Atlanta Underground Rap Music

Atlanta road sign
Atlanta is considered by many to be the unofficial capital of rap

Atlanta has long been one of hip hop's hottest spots. The city launched the careers of the some of the genre's biggest stars, from Outkast to T.I. and a laundry list of others in between, and is the unofficial capital of major label rap. Despite the presence of the major label crowd, however, Atlanta has a thriving underground hip hop scene that has something for everyone looking for music a little off the beaten path.

The Atlanta Underground

Atlanta's hip hop underground has a little of everything, from rappers making club anthems to so-called trap music - music with lyrics that describe life selling drugs. The diversity in Atlanta's underground scene is possible for a few different reasons. One is the major label scene that has had such a strong presence in Atlanta since the 1990s. From So So Def to LaFace Records, Atlanta has been ground zero for some of hip hop's biggest acts for more than two decades, and that massive music infrastructure has allowed the music scene to blossom. Thanks to the success of the majors, there are an infinite number of clubs, promoters, radio stations and more for artists seeking mainstream success as well as those in the underground.

Another reason for Atlanta's thriving underground rap scene is the city's cultural identity. Rap is to Atlanta what country is to Nashville, and the city's residents - from the middle class to the large student population - have an appetite for finding non-mainstream hip hop music. Independent rap artists have an audience seeking them out in Atlanta.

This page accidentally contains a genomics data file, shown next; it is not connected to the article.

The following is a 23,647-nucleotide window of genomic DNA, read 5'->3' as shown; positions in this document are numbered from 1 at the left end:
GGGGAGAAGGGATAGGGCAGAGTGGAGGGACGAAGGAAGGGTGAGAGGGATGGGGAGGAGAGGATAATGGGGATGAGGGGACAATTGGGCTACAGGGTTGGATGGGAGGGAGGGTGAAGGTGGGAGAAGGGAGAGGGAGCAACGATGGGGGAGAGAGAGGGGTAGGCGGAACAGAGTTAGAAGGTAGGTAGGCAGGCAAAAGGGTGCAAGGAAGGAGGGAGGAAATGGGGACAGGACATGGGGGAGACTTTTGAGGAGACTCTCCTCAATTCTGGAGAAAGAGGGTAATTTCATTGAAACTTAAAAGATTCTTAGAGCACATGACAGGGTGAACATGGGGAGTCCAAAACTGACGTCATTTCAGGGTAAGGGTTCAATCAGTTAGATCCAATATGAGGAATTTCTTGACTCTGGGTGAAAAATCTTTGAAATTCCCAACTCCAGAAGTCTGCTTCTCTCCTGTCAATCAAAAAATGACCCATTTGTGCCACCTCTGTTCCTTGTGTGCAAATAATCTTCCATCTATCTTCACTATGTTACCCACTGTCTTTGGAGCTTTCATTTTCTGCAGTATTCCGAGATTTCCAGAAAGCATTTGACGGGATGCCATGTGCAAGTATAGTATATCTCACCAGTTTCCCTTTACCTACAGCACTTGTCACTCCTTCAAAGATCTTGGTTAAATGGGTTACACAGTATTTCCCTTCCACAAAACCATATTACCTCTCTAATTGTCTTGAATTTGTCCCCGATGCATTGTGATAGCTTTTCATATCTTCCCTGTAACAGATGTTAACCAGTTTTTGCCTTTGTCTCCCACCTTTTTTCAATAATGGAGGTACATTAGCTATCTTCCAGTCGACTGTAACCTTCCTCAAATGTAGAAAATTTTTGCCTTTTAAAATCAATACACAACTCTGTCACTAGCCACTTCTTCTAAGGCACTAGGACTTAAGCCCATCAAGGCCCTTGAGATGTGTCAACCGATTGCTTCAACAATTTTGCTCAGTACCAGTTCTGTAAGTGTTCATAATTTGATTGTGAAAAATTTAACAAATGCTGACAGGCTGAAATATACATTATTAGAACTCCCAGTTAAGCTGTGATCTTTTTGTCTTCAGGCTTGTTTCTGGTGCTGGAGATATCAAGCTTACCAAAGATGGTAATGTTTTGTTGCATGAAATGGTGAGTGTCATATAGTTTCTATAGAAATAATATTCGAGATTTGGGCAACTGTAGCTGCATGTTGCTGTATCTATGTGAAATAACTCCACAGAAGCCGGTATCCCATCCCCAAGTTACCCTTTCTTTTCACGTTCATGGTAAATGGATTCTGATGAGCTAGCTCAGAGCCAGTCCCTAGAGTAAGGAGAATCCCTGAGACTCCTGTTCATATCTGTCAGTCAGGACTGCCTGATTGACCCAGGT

Last but not least is the influx of hip hop "retirees." Many artists who hit it big in the 80s and 90s have relocated to Atlanta for better weather and cheaper living costs. These artists are often looking for new artists to produce, manage or release, which in turns helps foster the underground scene.

Two Scenes

Atlanta's underground scene can actually be divided into two groups - locals and transplants. Southwest Atlanta - birthplace of Atlanta rap royalty like Outkast and Goodie Mob - is the most active stomping grounds for local artists. These artists often embrace the sounds of their Georgia rap forerunners or look to newer ATL-based artists like Gucci Mane or Waka Flocka Flame - themselves products of the city's underground - for inspiration.

The transplant artists are rappers who come from outside Atlanta and often bring their own sounds with them. Some of these artists come from other Southern states, especially neighboring Alabama, but many come from New York, California and beyond. Underground rap legend Jus Def and his Sub Verse label-mates, including MF Doom, relocated their operation to Atlanta and brought with them a B-boy style of hip hop that focuses heavily on turntablism. Midtown Atlanta is a popular location with underground transplant rappers.

These distinctions between artists do not necessarily mean hard and fast music rules. Many artists born and bred in Atlanta embrace and emulate the sounds brought to the city by transplanted rappers, and the same holds true for Atlanta newbies embracing that down south sound.

Atlanta Underground Artists

Which underground Atlanta artists should you know? Keep an ear to the ground for these rappers:

  • Donnis
  • Bobby Creekwater
  • Prynce Cy Hi
  • Stat Quo
  • Hollyweerd
  • Travis Porter
  • Slimm Cutta Calhoun
  • Pastor Troy
  • Trillville
  • Playaz Circle
  • SMKA
  • Da Backwudz
  • Yelawolf
  • Stanza
  • Jaspects
  • Pill
  • Rich Kids
  • SL Jones
  • Big Kuntry King
  • Yung Ralph
  • Jarren Benton
  • Jawz of Life
  • Boog Brown
  • Mike Flo
  • Rock Most
  • Lyric Jones
  • Clan Destined
  • Senor Kaos

Listen to Atlanta's Underground Rappers

The best way to really get the beat of Atlanta's rap scene is to listen to the city's own radio stations. Both Hot 107.9 and V-103 steam live online and play music by local artists.

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Atlanta Underground Rap Music